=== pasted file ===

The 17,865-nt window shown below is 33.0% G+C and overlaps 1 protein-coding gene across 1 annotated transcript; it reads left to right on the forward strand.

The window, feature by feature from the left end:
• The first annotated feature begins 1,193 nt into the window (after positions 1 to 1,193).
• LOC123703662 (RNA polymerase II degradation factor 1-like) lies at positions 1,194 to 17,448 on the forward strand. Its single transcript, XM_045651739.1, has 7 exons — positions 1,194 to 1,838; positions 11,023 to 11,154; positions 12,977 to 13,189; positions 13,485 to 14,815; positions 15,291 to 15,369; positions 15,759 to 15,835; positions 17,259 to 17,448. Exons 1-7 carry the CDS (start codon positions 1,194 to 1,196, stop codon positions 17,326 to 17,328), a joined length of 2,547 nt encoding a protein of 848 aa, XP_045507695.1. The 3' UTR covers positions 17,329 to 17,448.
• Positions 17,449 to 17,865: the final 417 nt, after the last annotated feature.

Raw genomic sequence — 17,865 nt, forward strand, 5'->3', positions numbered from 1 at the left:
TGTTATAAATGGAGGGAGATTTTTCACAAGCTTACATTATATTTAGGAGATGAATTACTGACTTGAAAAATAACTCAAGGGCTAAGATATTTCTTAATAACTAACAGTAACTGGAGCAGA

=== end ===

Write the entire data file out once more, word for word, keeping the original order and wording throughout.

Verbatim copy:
The 17,865-nt window shown below is 33.0% G+C and overlaps 1 protein-coding gene across 1 annotated transcript; it reads left to right on the forward strand.

The window, feature by feature from the left end:
• The first annotated feature begins 1,193 nt into the window (after positions 1 to 1,193).
• LOC123703662 (RNA polymerase II degradation factor 1-like) lies at positions 1,194 to 17,448 on the forward strand. Its single transcript, XM_045651739.1, has 7 exons — positions 1,194 to 1,838; positions 11,023 to 11,154; positions 12,977 to 13,189; positions 13,485 to 14,815; positions 15,291 to 15,369; positions 15,759 to 15,835; positions 17,259 to 17,448. Exons 1-7 carry the CDS (start codon positions 1,194 to 1,196, stop codon positions 17,326 to 17,328), a joined length of 2,547 nt encoding a protein of 848 aa, XP_045507695.1. The 3' UTR covers positions 17,329 to 17,448.
• Positions 17,449 to 17,865: the final 417 nt, after the last annotated feature.

Raw genomic sequence — 17,865 nt, forward strand, 5'->3', positions numbered from 1 at the left:
TGTTATAAATGGAGGGAGATTTTTCACAAGCTTACATTATATTTAGGAGATGAATTACTGACTTGAAAAATAACTCAAGGGCTAAGATATTTCTTAATAACTAACAGTAACTGGAGCAGA